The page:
Rob van Serveen, partner, Genova Consultancy
The three Ts: Talent, Tools and Training. Too many times we see Excel based, fractioned, planning. Finance, Product development, Sales, all use their own plan. And they are not linked and do not match. For example, Demand developments are reflected in the Sales plan but not fed into the Merchandise plan, resulting in ineffective collections. Margin developments are anticipated by production, but are only noticed by finance when the goods are invoiced after 6 to 9 months. But it all starts with Talent.

Mike Hill, Asia business development director, ecVision
Retailers could pass along the increased costs to the consumer who may not be willing to spend more. Retailers could absorb rising costs and try to rework the way you have done business in the past. Sourcing executives who we have spoken will all confirm that the key is a more efficient, streamlined and collaborative supply chain.

Getting there isn't always as easy as it sounds. Change needs to occur and you can't stop the flow of goods to make any dramatic shifts. At ecVision, our solution is a combined effort of data integration and the sharing of this information where decisions can have the greatest impact - each level of the supply chain.

The new supply chain is based on partnership. Retailers and brands that set out to partner with not only their tier one suppliers, but tier two and three suppliers all the way down to raw materials, have a significant advantage. Innovators of today are opening the lines of communication with their suppliers, a historic change in business.

Stuart Aldridge, chief executive officer, Maple Lake
Assortment Planning and Allocation solutions are unique in their ability to enable a retailer to shape their future, rather than just react to it. It's one of the few ways that a retailer can be genuinely strategic in their thinking and then efficiently translate this into decisions that are easy for the business teams to take.

Karin Bursa, vice president, Logility
For many apparel companies they need to focus on laying the right foundation. As part of this, we see leading apparel companies investing in improving their sales and operations planning (S&OP) processes. S&OP helps synchronise the organisation and tie its operational activities to strategic goals such as growth, market penetration, and new customers and retail partners.

Integrated performance metrics are necessary to ensure desired behaviour throughout the organisation. When you define how someone is measured, you have determined how they will act. The reality for many companies is the key leaders are not measured and rewarded for the correct behaviour. In some cases, sales managers are measured and rewarded for reaching sales and service level goals, without regard to margins, allowances, gross margin return on investment (GMROI), or other holistic measures that truly reflect corporate success.

A comprehensive S&OP process is vital for resolving issues that may impact the plan, gaining executive level buy-in and ensuring everyone is measured on and working toward the same goals.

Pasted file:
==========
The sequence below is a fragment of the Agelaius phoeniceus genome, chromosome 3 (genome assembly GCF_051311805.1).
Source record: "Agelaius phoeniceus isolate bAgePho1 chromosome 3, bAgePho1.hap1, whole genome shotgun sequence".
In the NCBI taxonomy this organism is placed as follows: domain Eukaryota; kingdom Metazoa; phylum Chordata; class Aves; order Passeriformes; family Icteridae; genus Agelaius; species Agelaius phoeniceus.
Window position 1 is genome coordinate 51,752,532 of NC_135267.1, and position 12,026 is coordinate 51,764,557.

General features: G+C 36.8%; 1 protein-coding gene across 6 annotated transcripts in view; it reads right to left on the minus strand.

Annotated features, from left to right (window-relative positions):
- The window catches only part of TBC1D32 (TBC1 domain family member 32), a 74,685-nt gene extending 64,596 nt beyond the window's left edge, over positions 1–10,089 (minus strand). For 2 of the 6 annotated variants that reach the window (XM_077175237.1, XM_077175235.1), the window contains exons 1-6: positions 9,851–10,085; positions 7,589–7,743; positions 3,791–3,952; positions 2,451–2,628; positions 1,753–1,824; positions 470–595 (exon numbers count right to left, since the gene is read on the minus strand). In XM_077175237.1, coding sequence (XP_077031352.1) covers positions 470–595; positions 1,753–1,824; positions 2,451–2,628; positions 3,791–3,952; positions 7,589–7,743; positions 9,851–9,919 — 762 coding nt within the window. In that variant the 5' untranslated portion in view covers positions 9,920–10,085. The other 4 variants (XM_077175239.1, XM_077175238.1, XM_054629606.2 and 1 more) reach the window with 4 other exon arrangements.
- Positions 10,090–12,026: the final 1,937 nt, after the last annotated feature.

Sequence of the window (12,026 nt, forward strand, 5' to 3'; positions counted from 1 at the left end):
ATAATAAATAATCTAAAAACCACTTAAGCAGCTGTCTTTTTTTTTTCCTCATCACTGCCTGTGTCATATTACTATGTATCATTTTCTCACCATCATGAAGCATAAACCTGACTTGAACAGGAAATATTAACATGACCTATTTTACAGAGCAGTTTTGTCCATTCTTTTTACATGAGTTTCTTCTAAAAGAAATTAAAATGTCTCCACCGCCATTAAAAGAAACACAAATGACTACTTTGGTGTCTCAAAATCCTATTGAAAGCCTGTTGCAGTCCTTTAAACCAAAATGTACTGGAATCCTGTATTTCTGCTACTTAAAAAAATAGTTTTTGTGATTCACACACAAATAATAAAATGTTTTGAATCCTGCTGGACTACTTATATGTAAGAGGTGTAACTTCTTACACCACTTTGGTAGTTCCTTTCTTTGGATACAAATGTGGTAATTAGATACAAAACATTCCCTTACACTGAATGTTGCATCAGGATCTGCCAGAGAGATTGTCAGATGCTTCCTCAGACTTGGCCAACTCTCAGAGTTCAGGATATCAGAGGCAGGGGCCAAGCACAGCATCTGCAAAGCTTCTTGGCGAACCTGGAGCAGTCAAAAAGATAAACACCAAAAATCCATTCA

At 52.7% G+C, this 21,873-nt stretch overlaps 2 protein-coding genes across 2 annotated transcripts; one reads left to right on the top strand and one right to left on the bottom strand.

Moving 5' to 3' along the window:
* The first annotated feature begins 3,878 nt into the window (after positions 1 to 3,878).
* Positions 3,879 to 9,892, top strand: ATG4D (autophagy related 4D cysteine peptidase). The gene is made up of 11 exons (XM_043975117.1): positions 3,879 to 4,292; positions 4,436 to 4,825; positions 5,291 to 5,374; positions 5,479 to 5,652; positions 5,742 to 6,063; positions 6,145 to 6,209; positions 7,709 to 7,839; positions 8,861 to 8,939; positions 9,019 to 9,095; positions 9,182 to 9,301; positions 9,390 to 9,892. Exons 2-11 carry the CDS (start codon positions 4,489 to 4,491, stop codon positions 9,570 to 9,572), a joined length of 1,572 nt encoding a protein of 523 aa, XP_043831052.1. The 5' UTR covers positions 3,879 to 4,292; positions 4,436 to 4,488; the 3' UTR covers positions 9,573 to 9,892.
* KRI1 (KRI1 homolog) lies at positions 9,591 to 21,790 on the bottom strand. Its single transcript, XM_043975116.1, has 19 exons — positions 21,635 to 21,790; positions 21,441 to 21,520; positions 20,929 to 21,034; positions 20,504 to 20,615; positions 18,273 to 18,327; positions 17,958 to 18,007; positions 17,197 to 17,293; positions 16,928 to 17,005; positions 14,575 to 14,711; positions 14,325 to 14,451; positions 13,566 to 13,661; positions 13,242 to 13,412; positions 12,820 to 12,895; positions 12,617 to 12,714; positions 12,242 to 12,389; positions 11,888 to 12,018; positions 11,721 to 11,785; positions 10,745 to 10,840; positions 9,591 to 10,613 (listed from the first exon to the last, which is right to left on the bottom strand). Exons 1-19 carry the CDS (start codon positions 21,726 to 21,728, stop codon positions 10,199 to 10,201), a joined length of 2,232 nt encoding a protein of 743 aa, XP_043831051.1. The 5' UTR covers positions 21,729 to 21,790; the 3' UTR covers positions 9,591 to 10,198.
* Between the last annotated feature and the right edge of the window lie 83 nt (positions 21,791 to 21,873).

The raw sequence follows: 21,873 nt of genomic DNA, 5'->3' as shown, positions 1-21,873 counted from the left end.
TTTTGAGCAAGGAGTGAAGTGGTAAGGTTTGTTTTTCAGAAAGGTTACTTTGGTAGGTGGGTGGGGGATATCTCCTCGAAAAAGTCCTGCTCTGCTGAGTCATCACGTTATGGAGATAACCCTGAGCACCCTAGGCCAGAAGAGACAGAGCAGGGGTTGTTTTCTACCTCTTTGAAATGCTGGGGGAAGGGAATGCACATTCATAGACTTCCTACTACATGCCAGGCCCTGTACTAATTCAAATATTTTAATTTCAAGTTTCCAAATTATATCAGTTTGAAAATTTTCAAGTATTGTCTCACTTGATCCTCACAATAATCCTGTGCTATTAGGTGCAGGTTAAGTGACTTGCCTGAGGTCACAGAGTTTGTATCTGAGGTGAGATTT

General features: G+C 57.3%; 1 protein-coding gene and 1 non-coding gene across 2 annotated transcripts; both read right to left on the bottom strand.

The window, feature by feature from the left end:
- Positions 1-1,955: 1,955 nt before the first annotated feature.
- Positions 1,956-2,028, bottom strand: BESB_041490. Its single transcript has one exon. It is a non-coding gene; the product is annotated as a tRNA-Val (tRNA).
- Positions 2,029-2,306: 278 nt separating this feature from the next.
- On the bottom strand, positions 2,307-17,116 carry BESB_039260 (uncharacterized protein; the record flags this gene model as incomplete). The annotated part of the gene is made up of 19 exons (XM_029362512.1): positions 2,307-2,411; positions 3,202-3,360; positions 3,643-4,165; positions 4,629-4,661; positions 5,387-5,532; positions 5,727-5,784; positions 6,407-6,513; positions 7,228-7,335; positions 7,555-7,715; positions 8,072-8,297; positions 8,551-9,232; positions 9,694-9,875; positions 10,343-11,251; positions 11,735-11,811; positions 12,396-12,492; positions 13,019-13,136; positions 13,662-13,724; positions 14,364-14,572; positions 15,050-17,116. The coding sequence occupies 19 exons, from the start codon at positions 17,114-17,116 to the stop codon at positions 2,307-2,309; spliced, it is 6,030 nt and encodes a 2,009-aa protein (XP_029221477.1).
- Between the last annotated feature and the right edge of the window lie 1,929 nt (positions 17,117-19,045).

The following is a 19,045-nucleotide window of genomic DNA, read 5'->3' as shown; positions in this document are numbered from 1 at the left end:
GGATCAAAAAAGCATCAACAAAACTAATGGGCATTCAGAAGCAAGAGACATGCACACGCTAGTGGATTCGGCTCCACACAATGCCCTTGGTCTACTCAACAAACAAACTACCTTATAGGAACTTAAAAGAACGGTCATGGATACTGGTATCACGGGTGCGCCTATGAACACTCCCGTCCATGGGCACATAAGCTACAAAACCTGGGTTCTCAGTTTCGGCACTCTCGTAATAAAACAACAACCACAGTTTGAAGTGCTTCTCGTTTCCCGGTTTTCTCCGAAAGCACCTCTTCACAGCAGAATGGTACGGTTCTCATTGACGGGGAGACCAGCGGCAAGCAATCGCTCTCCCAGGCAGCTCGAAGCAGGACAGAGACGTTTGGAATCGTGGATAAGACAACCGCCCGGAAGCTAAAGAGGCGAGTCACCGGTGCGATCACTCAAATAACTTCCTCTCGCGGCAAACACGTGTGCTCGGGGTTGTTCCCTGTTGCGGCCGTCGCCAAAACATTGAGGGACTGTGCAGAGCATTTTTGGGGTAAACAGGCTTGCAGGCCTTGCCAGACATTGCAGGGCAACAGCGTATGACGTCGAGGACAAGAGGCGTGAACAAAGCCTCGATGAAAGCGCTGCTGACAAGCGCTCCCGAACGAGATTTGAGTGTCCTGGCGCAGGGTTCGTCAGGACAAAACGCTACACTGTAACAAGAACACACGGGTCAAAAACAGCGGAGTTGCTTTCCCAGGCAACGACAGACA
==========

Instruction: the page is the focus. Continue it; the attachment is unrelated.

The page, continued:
Brian Marsden, president, EMEA, TradeStone
Apparel firms should be looking into technology that supports the entire design to delivery cycle. In keeping with the rise of the omni-channel, apparel retailers and brand manufacturers should consider the multiple factors that occur during the design process to assure reliable lead times and cost management, including:

  • Assuring varying size ranges are established upfront;
  • Assuring packaging needs are understood and communicated to vendors;
  • Assuring country specific testing requirements are known and communicated to vendors;
  • Factoring local duties and standards into lead time and costing;
  • Dynamically source as required based on demand by channel.

Ram Sareen, head coach and founder, Tukatech
Get technology, replace people with machines wherever we can and we can all survive, even thrive. Italy and Sri Lanka are the greatest examples. We just don't have the luxury of adding more people to grow so, with technology, we were able to get way more from very few people. We just don't have enough skilled people in the world.

We need to collaborate and eliminate re-work, find ways to communicate better. It is so hard to communicate fashion on a piece of paper; the sketch and instructions leave too much guess work. In this multi-language, multi-time zoned global industry, technology is the only saviour. Tech-packs, spec packs started out as an alternative communication tool when we outsourced product development but didn't work. The actual design process starts when the first sample arrives, as that becomes a reference garment for all the changes the designers actually wanted but failed to communicate to their own technical designers. According to [TC]2, it takes 5.2 samples and 63% of total cycle time to get a final product approved.

By engineering, almost all our customers in Asia and Central America get over 95% of their first submitted samples approved - which gives them opportunity to get more business as they take away the pain from their buyers. The TUKA3D allowed more than 400 brands to communicate fashion digitally while it helped vendors to develop assets to help them develop many iterations in the shortest time.